Estimated reading time — 4 minutes
You wake up to a text one morning. It is 7:03—you blink, sleepily. It’s from your best friend, Tom. The message reads,
hey! do you wanna hang out some time today?? i’m free whenever
You blink at your phone and then send him a response.
yeah, I can be there around ten
With that, you turn your phone off, roll over, and go back to sleep.
When you wake up, the clock beside you reads 9:26. Instinctively, you check your phone. You have a text.
cool! see you then
It’s from Tom, of course, so you roll out of bed to begin your day. You have some breakfast, throw on a pair of jeans and a comfortable shirt (a red one with the word “Adidas” spelled boldly across the front), and you head out the door.
You have known Tom for a very long time. He is a good friend of yours, and you have a lot in common. He loves music, is into photography, and is, in general, a very laid-back person. Today should be a good day.
You pull up at his house, and once the car is stopped, you text him.
can I come through the front?
…i guess so… are you here?
oh…ok come on in
With this response, you head in through the door of Tom’s house, slightly confused about the conversation.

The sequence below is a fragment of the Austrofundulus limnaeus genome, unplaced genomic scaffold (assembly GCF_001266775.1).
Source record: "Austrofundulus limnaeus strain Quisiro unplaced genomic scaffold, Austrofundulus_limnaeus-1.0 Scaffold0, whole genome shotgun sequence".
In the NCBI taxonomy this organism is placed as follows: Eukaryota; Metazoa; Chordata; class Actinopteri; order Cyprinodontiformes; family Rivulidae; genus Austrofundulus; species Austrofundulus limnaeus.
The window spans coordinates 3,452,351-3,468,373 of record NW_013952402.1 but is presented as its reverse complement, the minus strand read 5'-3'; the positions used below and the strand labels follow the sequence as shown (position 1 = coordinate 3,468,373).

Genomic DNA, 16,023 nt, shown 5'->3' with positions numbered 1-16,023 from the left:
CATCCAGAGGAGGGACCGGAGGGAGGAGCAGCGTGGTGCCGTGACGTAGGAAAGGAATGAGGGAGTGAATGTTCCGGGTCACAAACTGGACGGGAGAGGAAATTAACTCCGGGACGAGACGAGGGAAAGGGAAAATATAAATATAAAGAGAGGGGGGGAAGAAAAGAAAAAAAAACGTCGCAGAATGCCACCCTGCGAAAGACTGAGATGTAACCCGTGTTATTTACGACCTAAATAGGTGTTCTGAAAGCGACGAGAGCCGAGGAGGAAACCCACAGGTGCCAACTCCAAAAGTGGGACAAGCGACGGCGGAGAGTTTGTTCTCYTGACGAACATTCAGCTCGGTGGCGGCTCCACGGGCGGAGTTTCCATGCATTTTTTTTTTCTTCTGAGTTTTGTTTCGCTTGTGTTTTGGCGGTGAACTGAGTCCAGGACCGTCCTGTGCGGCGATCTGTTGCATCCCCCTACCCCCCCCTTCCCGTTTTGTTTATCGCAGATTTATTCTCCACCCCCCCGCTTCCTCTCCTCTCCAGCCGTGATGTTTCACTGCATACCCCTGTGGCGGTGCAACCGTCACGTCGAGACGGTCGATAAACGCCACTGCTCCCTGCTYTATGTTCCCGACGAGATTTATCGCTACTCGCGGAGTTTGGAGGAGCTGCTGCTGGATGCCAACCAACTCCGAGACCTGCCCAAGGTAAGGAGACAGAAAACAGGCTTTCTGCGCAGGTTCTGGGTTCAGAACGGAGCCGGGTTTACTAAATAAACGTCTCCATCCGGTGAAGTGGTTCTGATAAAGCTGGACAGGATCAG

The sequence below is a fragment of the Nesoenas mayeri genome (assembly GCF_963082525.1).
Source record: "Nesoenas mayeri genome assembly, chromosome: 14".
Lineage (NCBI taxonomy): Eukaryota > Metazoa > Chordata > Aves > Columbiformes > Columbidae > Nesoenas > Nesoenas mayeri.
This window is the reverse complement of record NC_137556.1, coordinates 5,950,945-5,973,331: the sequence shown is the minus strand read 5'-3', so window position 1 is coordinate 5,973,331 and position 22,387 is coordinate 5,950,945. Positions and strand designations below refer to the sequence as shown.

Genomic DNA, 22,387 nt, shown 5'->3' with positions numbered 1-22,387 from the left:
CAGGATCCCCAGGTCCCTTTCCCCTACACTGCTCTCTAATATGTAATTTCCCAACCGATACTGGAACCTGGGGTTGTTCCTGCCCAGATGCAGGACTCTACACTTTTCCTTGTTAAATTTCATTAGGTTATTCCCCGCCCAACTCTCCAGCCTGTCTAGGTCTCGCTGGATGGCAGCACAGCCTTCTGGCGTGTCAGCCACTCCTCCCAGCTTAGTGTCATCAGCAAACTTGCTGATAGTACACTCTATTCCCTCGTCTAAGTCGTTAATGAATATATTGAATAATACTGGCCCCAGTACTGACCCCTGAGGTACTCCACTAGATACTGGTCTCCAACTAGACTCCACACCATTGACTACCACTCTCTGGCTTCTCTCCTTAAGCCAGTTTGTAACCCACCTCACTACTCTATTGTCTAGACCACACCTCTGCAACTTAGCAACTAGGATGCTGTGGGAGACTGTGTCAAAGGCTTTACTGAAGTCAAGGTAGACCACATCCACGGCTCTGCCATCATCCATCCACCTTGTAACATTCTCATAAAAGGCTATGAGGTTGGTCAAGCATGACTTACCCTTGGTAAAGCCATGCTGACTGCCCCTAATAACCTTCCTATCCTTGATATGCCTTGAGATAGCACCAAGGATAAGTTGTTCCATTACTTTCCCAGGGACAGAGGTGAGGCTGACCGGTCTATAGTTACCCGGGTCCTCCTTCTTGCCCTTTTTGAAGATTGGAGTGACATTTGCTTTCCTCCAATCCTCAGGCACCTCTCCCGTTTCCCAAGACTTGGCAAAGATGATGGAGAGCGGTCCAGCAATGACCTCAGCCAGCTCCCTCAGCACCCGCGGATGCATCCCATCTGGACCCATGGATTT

Once inside, you call to him: “Hey, what’s going on?”
“I don’t know, you tell me! What’s up?” The response comes from the kitchen, where you find Tom sitting and eating cereal. “You want some?” he asks. You shrug and grab a bowl from the cupboard. As you fill it, you ask him, “What’s going on, man?”
His mouth is full, so he responds with a, “Hm?”
“You asked me to come over… what’s up?”
He looks genuinely confused for a moment, but then starts to laugh.
“Oh yeah, I know… I was just messing with you back there.”
“Ok… well, cool. Any particular reason I’m here, then?”
“Not really… I guess I just wanted to hang out.”
“Nice. So do you want to watch a movie or something?”
“Yeah, if you want. It’s up to you—you’re the guest.”
As he says this, you notice something peculiar about his shirt. It’s clearly supposed to say, “Walt Disney,” underneath a blue castle, but the words are backwards. You question him about this and he responds quickly.
“Oh, this? It’s not really Disney—I think they just reversed the words so that they wouldn’t infringe on copyright or something. I don’t know. I got it from Wal-Mart.”
He laughs again, which is odd, because you don’t find anything particularly funny. It’s a nervous laugh. You forgive this, and chuckle with him.
“Ok, that’s weird. Well do you wanna—”
“No, it’s not weird, it’s just the way I bought the shirt.”
He interrupts you sharply with this thought. It catches you off guard.
“Oh, I know it is. It’s just kind of funny, that’s all.”
There is an awkward pause. You speak again.
“So do you want to watch a movie?”
“Sure… pick something out on my Netflix. I’m gonna grab some more cereal.”
You move to his TV and turn it on—you know how to operate it, since you’ve been over here pretty much every other day all summer. You find a movie, sit on the couch, and scoot to the right to make room for Tom, who plops down beside you.